Rebellion on board
Although my little son is approaching two years of age, I have not intentionally titled this post "rebellion of the two-year-old". My observations show that children rebel at any age, and when they start rebelling, somehow they can't stop. Fortunately, the periods of rebellion are only periods.
I interpret rebellion as attacks of anger, protests, willingness to stand up, which very often lead a child to real despair. How can I help him? How can you not get a rage attack yourself, if our Child is howling at the moon like a wolf, because he has to get his way?
Today I share with you my best practices for dealing with a rebellious Child.
First of all, when my Child wants to get his way, I ask myself whether it makes sense to stand in his way. And when it comes to the fact that during a walk together, He wants to go right and I want to go left, or when in the evening He wants to put together a puzzle, when I have planned to paint with crayons or he doesn't want to eat with a fork with his hands only ... let me go. Let him know that he can make decisions, let him feel that he has the driving force, that a lot depends on him - more and more with age, let him know that I trust him. Even if he chooses to play in the living room at bedtime and is really having a good time even for an hour - I allow. But when he does not want to go to bed, even though he is so tired that he falls over his own legs and picks up his bumps - when he hurts himself, I step in and I get my own way, but always respecting his feelings.
I give a choice
Often in these "difficult times", instead of asking the Child if he wants to do something, I immediately give him "an apparent choice" and I do not ask "if" he wants, but "what" he wants.
"Do you want to wear yellow or green socks?"
"Do you want to go outside on a bicycle or in a pram?"
"Do you want to eat porridge or milk?"
And although verbal communication during the first several or several dozen months of a child's life is limping, I will always find a way of communication that distracts from the problem of "if" and focuses on the choice of "what".
I never leave
When children are in a period of rebellion to what we say, what we expect, they often react with screams, despair and struggle. Never, never, I leave the Child alone then. I don't leave him alone in the room or in the crib - unless he wants to be in it himself. I do not leave Him in the store and do not turn on my heel, hoping that he will be afraid that I will leave him and finally fight his willpower with his own fear. Always, but I'm always there. I say I understand his despair and dissatisfaction that not everything is exactly as He wants it to be. In addition, I explain why I made this and no other decision, which is dictated by ... its safety or exhausted budget for new toys this month. To be honest, I have been talking and explaining my decisions to him since forever, although to this day I do not know how much he understands my own, but certainly more and more. However, I know that he certainly sees my acceptance and feels my love, and my calm voice does not stop him from calming down.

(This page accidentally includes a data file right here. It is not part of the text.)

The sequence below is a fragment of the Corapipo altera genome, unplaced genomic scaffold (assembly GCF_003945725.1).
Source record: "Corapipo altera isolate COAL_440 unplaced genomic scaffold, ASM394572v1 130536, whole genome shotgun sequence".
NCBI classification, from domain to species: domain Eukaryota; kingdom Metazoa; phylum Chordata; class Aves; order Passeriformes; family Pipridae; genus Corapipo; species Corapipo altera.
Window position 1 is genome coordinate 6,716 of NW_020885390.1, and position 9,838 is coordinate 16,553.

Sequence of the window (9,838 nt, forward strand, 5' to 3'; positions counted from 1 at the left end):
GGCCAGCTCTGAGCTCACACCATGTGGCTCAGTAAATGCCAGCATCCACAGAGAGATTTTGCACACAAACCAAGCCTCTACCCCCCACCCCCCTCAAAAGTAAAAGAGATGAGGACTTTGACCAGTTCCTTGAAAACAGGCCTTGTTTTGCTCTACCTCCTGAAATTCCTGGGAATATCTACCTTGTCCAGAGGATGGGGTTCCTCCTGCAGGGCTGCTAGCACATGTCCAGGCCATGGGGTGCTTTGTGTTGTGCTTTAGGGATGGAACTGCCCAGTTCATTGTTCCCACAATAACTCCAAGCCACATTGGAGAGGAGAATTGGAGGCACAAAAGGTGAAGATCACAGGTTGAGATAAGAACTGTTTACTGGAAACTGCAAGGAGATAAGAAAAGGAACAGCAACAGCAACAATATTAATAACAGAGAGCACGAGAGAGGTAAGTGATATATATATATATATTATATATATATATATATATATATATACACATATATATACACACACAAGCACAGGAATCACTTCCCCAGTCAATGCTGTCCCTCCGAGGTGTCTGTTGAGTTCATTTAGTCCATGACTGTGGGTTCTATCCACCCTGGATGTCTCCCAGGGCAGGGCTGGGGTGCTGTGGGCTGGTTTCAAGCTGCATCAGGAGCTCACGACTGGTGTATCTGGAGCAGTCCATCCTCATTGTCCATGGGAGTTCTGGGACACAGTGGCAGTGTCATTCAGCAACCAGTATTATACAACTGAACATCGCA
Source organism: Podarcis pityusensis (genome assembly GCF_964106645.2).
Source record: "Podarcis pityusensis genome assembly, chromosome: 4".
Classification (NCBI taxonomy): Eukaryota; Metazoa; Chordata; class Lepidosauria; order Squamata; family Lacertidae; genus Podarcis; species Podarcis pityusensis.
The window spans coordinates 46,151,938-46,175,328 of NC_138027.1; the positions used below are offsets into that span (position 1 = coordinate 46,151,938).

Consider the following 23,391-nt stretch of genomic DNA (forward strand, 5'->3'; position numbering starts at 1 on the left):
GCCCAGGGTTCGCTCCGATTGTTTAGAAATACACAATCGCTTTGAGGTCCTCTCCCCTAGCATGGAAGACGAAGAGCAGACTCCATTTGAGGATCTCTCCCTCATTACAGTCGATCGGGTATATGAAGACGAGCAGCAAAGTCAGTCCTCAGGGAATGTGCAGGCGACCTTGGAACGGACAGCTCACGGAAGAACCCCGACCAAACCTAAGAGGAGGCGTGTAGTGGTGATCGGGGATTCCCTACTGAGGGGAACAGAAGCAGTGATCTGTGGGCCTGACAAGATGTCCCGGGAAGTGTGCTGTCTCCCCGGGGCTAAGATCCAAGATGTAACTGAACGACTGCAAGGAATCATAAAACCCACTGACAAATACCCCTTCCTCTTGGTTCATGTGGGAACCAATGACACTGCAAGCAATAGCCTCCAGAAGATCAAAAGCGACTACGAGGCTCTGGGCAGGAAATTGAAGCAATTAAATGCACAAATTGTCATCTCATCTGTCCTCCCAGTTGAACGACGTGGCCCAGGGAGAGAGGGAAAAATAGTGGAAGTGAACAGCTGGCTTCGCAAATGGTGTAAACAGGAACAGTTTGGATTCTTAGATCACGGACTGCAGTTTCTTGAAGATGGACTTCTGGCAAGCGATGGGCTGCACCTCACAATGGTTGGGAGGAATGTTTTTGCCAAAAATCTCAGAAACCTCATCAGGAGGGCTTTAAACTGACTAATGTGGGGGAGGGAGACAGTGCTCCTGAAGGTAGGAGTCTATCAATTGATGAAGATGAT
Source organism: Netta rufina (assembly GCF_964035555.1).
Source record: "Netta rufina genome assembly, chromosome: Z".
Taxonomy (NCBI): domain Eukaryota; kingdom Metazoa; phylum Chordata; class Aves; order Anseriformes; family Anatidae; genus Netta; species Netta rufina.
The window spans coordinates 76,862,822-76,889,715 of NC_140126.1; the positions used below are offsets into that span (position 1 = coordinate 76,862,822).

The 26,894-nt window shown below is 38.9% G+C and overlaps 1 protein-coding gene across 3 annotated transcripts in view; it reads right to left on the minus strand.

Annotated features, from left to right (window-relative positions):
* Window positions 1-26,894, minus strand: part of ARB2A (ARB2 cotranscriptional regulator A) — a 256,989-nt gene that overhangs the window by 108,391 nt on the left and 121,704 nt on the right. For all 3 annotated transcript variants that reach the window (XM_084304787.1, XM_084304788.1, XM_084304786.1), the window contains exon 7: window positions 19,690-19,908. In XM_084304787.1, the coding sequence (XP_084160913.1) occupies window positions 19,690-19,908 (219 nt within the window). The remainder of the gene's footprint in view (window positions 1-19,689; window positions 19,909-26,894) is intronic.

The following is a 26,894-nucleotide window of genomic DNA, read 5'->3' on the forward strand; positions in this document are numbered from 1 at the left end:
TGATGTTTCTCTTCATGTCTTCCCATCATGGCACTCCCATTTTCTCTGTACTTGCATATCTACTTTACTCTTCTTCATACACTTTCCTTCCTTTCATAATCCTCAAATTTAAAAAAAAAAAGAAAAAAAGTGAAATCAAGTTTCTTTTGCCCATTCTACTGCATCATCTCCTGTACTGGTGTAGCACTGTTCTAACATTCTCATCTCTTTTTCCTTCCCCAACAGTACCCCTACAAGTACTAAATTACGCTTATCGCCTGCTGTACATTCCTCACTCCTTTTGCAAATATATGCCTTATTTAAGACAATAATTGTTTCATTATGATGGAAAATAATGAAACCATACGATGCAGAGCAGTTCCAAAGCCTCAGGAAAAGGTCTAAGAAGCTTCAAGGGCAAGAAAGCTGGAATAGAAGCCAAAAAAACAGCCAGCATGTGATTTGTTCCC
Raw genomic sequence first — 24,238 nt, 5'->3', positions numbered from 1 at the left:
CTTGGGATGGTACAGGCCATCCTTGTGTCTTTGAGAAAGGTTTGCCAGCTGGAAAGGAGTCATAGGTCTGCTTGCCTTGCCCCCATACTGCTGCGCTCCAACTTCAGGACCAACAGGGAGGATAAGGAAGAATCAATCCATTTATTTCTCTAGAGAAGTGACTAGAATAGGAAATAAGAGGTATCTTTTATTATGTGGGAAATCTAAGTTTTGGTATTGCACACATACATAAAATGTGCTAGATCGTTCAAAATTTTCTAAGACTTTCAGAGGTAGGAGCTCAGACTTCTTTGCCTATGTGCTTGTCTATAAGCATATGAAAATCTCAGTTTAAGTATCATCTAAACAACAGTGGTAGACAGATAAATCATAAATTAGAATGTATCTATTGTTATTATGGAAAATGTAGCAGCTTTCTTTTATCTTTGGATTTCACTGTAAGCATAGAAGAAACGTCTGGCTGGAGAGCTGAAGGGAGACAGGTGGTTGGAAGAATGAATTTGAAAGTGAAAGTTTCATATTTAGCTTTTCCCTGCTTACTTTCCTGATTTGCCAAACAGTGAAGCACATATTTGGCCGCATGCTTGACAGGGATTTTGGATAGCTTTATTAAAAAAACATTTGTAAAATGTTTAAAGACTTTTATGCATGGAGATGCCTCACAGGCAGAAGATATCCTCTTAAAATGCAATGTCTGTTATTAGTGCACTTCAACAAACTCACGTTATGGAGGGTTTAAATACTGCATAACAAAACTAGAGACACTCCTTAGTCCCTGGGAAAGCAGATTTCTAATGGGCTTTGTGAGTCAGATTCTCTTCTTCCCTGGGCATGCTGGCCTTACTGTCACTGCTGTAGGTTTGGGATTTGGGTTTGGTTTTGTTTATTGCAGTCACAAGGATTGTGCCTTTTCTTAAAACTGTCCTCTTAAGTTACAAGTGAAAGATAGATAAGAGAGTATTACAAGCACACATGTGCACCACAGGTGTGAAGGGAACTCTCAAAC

I am hugging
I always suggest the Child to be cuddly and although he often rejects me, sometimes it is enough to make a gentle hug attempt once again, and the Child melts in my arms, finding solace here. My calm words accompany the whole process. I keep saying that I understand his sadness and his pain, I often tell him about the fact that I get pissed off myself, when not everything goes my way, that feeling angry is the most normal, albeit unpleasant feeling. I can assure you that he will learn to deal with it.
I give an alternative
I show my child ways to get rid of his anger in a healthy way. Anger is energy that needs to be spent on something - the worst thing is to suppress it within yourself. Personally, I can bring a child a roll of toilet paper and encourage him to tear him, to vent his feelings in such a way.
In dramatic situations, when an anger attack lasts a very long time, I try to use a method that is well known and liked by my Child - I wrap him in a scarf or mei-tai and rock, sing or play music, walk, exercise, dance ... we are together, we are in motion and in this way we discharge the excess energy that my Child has to expel.
And guess what? This well-established path of fighting with anger, with the rebellion of the Child, all this means that when an attack of anger comes, I am confident that we have our own plan and act according to it. When I have to, I choose my own things for the sake of my Child, but respecting his feelings and emotions. I'm fine with it. Instead of frustration, I feel calm.